A brief history of the mortgage, from its roots in ancient Rome to the English ‘dead pledge’ and its rebirth in America
The average interest rate for a new U.S. 30-year fixed-rate mortgage topped 7% in late October 2022 for the first time in more than two decades. It’s a sharp increase from one year earlier, when lenders were charging homebuyers only 3.09% for the same kind of loan.
Several factors, including inflation rates and the general economic outlook, influence mortgage rates. A primary driver of the ongoing upward spiral is the Federal Reserve’s series of interest rate hikes intended to tame inflation. Its decision to increase the benchmark rate by 0.75 percentage points on Nov. 2, 2022, to as much as 4% will propel the cost of mortgage borrowing even higher.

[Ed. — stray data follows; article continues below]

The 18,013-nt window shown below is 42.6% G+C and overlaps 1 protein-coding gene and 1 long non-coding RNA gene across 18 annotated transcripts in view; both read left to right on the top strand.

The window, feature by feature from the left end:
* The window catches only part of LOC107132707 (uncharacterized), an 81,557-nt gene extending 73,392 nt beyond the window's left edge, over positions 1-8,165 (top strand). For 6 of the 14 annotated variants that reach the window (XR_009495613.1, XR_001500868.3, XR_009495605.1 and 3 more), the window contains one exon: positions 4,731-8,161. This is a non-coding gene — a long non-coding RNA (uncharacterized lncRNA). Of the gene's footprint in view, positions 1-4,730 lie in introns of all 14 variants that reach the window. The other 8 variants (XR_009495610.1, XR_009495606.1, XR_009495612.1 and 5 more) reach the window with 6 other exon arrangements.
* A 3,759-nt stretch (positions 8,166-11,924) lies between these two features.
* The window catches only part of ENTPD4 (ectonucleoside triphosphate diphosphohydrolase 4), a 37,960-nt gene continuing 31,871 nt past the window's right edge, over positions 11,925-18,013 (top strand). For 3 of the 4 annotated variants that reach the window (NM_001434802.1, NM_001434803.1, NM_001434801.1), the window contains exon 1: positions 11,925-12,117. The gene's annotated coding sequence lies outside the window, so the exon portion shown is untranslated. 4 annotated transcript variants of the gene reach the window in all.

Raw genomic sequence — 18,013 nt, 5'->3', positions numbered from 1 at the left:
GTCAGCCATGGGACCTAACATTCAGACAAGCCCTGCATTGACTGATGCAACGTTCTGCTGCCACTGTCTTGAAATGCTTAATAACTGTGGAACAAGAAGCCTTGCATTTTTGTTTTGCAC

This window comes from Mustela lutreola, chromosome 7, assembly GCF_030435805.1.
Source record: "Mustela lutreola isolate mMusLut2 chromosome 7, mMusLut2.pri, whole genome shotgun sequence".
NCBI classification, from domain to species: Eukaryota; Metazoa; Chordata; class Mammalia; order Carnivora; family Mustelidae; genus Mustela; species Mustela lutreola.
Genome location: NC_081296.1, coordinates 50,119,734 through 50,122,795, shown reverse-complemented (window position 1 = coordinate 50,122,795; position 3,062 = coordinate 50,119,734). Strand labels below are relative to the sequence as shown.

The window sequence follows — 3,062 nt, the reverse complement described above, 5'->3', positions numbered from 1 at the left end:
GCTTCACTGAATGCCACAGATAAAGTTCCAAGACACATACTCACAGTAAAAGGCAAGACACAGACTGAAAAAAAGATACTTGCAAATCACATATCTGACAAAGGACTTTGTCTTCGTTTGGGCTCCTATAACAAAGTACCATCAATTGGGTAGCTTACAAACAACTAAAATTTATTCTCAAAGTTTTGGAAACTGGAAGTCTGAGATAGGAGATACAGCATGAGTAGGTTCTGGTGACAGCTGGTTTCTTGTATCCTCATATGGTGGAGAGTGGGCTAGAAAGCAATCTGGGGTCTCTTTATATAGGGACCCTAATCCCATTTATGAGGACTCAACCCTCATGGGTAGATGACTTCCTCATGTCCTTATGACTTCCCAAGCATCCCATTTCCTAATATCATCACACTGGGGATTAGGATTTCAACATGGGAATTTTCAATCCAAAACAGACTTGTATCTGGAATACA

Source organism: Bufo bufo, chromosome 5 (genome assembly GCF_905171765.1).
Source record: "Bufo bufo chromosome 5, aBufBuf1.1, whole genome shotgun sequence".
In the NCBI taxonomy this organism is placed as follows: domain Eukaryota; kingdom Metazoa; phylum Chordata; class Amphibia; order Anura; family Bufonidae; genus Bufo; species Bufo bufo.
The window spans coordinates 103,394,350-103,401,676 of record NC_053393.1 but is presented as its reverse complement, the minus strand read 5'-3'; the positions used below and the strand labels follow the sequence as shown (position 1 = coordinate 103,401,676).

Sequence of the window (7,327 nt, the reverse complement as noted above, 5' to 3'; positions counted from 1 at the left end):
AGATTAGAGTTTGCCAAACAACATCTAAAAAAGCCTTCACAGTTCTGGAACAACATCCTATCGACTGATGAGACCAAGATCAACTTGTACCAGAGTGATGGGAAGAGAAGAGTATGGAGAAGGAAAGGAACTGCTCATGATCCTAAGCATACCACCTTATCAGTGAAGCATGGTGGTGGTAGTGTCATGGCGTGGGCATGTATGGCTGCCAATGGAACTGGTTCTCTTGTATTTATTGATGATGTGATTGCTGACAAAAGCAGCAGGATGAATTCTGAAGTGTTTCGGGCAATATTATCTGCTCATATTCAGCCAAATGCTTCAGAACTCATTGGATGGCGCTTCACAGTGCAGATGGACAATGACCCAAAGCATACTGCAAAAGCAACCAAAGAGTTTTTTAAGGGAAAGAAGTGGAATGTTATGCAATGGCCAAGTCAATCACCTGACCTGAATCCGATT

Even if you have had mortgage debt for years, you might be unfamiliar with the history of these loans – a subject I cover in my mortgage financing course for undergraduate business students at Mississippi State University.
The term dates back to medieval England. But the roots of these legal contracts, in which land is pledged for a debt and will become the property of the lender if the loan is not repaid, go back thousands of years.